City in the Spanish province of Cadiz. It had a Jewish community with a separate Juderia as early as the time of the Moors. When Alfonso X., the Wise, conquered the city in Oct., 1264, he assigned houses and lands to the Jews. The Juderia, which was located near S. Cristobal street and extended along the city wall, included ninety-six houses, large and small, and had two synagogues and two "casas de la merced," institutions for aiding and housing the poor. Near one synagogue were the "casas del reab" (houses of the rabbi); Don Todros, father of Don Yuçaff, is mentioned as being the occupant in 1264. Near the other synagogue was the house of Rabbi Yuçaff. Upon the conquest of the city the following persons received houses by command of the king: Don Yehuda Mosca (as he is several times expressly called in the list drawn up in 1338), who made translations from Arabic into Spanish for the king; the "almoxarife" Don Mayr, or rather Mür de Malhea, and his son Çag (Isaac); Çimha (Simḥah) Xtaruçi, whose father lost his life and the whole of his large fortune during the rebellion of the city; Don Vellocid (Vellecid), "ballestero del rey a caballo"; Solomon Ballestero; and Axucuri Ballestero—the last three being in the king's army.

Among the richest and most influential Jews in Jerez were the following: Çag aben Açot, who was the representative of the community at the repartition of the taxes in 1290, and his relatives Judah aben Açot, Bonet aben Açot, Abraham aben Açot; likewise Samuel de Cadiz, Jacob Castellano, Çag aben Colmiel or Calamiel, Samuel Barrach, Levi de Faro, Abraham Saltos, Vellido de Castro, and Abraham de Carrion. The Jews of Jerez engaged in business. One Yuçaff Alcaçabi, who had laid in large quantities of salt pork in his houses and lost everything he possessed, because he had favored the Moors, did not receive the house which had first been assigned him. The Jews engaged in viticulture also, Jerez wine being the most valued wine of Spain. There were also tailors (Cedillo Alfayate is mentioned), rope-makers (Çag el Cordonnero), and shoemakers among them. The Jerez Jews, who in 1294 paid King D. Sancho IV. 5,000 maravedis in taxes, were freed by the king from the payment of tolls throughout the kingdom, and were assured of the same favor as was enjoyed by Christians and other inhabitants of the city—a privilege which was confirmed by Kings Fernando IV. and Alfonso XI. (Dec. 30, 1332).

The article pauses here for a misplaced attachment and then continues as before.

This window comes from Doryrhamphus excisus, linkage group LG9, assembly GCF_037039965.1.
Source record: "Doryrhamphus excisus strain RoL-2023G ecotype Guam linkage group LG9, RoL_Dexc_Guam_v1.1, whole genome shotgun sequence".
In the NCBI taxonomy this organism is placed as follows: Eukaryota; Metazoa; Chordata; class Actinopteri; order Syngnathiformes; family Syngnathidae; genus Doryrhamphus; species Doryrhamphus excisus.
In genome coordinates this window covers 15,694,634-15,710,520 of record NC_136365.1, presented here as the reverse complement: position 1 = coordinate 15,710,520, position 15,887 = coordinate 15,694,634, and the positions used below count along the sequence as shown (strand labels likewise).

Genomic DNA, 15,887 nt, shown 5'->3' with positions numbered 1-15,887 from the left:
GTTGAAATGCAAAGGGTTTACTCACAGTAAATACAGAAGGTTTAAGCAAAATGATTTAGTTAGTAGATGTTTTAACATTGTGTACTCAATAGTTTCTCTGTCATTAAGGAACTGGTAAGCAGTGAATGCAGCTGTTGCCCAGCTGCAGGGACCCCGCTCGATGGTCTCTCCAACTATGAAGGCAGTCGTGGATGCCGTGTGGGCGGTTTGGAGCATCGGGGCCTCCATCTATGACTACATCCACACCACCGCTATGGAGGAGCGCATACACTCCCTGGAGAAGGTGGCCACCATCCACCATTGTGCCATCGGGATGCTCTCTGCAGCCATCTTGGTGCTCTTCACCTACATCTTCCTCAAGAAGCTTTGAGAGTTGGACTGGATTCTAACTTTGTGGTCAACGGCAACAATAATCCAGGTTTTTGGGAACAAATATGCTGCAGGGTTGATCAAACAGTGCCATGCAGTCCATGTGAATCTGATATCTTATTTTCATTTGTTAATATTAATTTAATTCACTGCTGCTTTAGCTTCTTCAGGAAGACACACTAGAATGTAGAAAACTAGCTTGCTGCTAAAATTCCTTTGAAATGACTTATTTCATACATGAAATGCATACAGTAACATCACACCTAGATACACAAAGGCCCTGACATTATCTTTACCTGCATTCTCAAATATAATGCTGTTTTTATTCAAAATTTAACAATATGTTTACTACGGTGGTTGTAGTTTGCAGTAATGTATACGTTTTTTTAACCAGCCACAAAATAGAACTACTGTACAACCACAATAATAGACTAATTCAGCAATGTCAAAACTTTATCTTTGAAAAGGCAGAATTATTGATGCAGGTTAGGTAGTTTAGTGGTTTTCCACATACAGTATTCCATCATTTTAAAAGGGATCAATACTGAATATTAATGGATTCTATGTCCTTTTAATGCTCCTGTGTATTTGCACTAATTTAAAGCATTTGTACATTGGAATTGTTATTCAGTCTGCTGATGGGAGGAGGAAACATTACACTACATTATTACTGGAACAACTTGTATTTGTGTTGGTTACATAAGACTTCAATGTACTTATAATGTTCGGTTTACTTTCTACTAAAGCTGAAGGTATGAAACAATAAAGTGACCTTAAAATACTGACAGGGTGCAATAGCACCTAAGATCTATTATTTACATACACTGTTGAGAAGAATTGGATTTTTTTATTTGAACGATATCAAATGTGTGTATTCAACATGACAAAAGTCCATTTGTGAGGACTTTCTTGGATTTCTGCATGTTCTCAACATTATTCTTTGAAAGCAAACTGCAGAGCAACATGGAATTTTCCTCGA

In the second half of the fifteenth century the Jews of Jerez suffered from the enmity of the Christian population. In 1459 the city council gave a portion of the Jewish cemetery to a Christian inhabitant; and in spite of the protests of Joseph de Paredes and Samuel Corcos, who represented the Israelite community, and regardless of their appeal to a decree of May 25, 1455, issued by King Henry IV.,according to which the synagogues and Jewish cemeteries were not in any way to be violated, the council in March, 1460, granted another portion of the cemetery to a Christian who desired to build a house upon it. At the same time the following incident, related by Abraham Arama, took place in Jerez: Certain monks who appealed to a rich Jew for alms and received blows instead, desired to avenge themselves on the whole community. They accordingly exhumed the body of a baptized Jew that had been buried in the Christian cemetery, and took it to the Jewish burial-ground, hoping to create the impression that the act had been committed by the Jews. The affair came before the duke or the governor, who wished to have the king's opinion on the subject and to keep all the Jews in the city under arrest until the king's decision should arrive. The influential Judah ibn Verga of Seville exerted himself in behalf of the terrified Jews; and as the innocence of those who had been slandered was soon proved, two of the monks were burned at the stake, while the others, at the intercession of the people, were banished for life. See Spain.

  • Boletin Acad. Hist. x. 465 et seq., xii. 65 et seq.;
  • R. E. J. xv. 125 et seq., xvii. 138 et seq.;
  • Shebeṭ Yehudah, pp. 66 et seq.
G. M. K.
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